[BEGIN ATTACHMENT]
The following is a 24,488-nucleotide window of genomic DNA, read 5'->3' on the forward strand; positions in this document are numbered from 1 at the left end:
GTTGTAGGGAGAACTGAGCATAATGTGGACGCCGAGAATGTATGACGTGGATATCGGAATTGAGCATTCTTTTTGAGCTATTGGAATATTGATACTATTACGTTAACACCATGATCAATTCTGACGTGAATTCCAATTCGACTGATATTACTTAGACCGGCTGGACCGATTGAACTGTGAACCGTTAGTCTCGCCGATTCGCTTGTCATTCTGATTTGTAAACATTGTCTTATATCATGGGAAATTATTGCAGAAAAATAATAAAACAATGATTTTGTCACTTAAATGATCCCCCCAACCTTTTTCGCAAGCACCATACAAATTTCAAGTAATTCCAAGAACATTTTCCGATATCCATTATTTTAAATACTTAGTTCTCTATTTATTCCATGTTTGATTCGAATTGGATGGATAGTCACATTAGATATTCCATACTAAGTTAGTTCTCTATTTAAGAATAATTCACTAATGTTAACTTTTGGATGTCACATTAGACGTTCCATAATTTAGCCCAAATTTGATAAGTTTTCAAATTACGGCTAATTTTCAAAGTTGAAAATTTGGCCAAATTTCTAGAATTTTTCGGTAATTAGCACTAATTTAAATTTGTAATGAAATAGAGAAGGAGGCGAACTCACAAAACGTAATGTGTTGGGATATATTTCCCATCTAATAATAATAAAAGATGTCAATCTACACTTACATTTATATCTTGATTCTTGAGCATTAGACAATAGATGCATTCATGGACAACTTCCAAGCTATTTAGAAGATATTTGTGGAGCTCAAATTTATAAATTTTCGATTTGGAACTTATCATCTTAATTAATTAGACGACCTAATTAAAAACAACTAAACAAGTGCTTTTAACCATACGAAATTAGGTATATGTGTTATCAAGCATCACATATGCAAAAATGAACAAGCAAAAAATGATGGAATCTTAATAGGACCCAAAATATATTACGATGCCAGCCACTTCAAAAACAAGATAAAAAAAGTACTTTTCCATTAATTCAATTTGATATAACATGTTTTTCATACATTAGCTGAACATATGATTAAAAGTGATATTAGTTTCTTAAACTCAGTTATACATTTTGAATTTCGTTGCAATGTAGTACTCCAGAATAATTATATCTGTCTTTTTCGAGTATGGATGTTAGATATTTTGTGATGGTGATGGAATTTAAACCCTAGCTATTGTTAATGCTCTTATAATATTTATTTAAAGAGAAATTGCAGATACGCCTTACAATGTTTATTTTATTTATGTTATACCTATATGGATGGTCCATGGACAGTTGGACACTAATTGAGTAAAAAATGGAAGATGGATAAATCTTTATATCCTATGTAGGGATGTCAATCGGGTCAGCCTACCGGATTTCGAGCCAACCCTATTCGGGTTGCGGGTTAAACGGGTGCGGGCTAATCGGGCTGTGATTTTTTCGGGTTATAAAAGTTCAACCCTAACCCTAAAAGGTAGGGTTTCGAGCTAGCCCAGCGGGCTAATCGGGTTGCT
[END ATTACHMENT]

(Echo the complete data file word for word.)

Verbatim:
The following is a 24,488-nucleotide window of genomic DNA, read 5'->3' on the forward strand; positions in this document are numbered from 1 at the left end:
GTTGTAGGGAGAACTGAGCATAATGTGGACGCCGAGAATGTATGACGTGGATATCGGAATTGAGCATTCTTTTTGAGCTATTGGAATATTGATACTATTACGTTAACACCATGATCAATTCTGACGTGAATTCCAATTCGACTGATATTACTTAGACCGGCTGGACCGATTGAACTGTGAACCGTTAGTCTCGCCGATTCGCTTGTCATTCTGATTTGTAAACATTGTCTTATATCATGGGAAATTATTGCAGAAAAATAATAAAACAATGATTTTGTCACTTAAATGATCCCCCCAACCTTTTTCGCAAGCACCATACAAATTTCAAGTAATTCCAAGAACATTTTCCGATATCCATTATTTTAAATACTTAGTTCTCTATTTATTCCATGTTTGATTCGAATTGGATGGATAGTCACATTAGATATTCCATACTAAGTTAGTTCTCTATTTAAGAATAATTCACTAATGTTAACTTTTGGATGTCACATTAGACGTTCCATAATTTAGCCCAAATTTGATAAGTTTTCAAATTACGGCTAATTTTCAAAGTTGAAAATTTGGCCAAATTTCTAGAATTTTTCGGTAATTAGCACTAATTTAAATTTGTAATGAAATAGAGAAGGAGGCGAACTCACAAAACGTAATGTGTTGGGATATATTTCCCATCTAATAATAATAAAAGATGTCAATCTACACTTACATTTATATCTTGATTCTTGAGCATTAGACAATAGATGCATTCATGGACAACTTCCAAGCTATTTAGAAGATATTTGTGGAGCTCAAATTTATAAATTTTCGATTTGGAACTTATCATCTTAATTAATTAGACGACCTAATTAAAAACAACTAAACAAGTGCTTTTAACCATACGAAATTAGGTATATGTGTTATCAAGCATCACATATGCAAAAATGAACAAGCAAAAAATGATGGAATCTTAATAGGACCCAAAATATATTACGATGCCAGCCACTTCAAAAACAAGATAAAAAAAGTACTTTTCCATTAATTCAATTTGATATAACATGTTTTTCATACATTAGCTGAACATATGATTAAAAGTGATATTAGTTTCTTAAACTCAGTTATACATTTTGAATTTCGTTGCAATGTAGTACTCCAGAATAATTATATCTGTCTTTTTCGAGTATGGATGTTAGATATTTTGTGATGGTGATGGAATTTAAACCCTAGCTATTGTTAATGCTCTTATAATATTTATTTAAAGAGAAATTGCAGATACGCCTTACAATGTTTATTTTATTTATGTTATACCTATATGGATGGTCCATGGACAGTTGGACACTAATTGAGTAAAAAATGGAAGATGGATAAATCTTTATATCCTATGTAGGGATGTCAATCGGGTCAGCCTACCGGATTTCGAGCCAACCCTATTCGGGTTGCGGGTTAAACGGGTGCGGGCTAATCGGGCTGTGATTTTTTCGGGTTATAAAAGTTCAACCCTAACCCTAAAAGGTAGGGTTTCGAGCTAGCCCAGCGGGCTAATCGGGTTGCT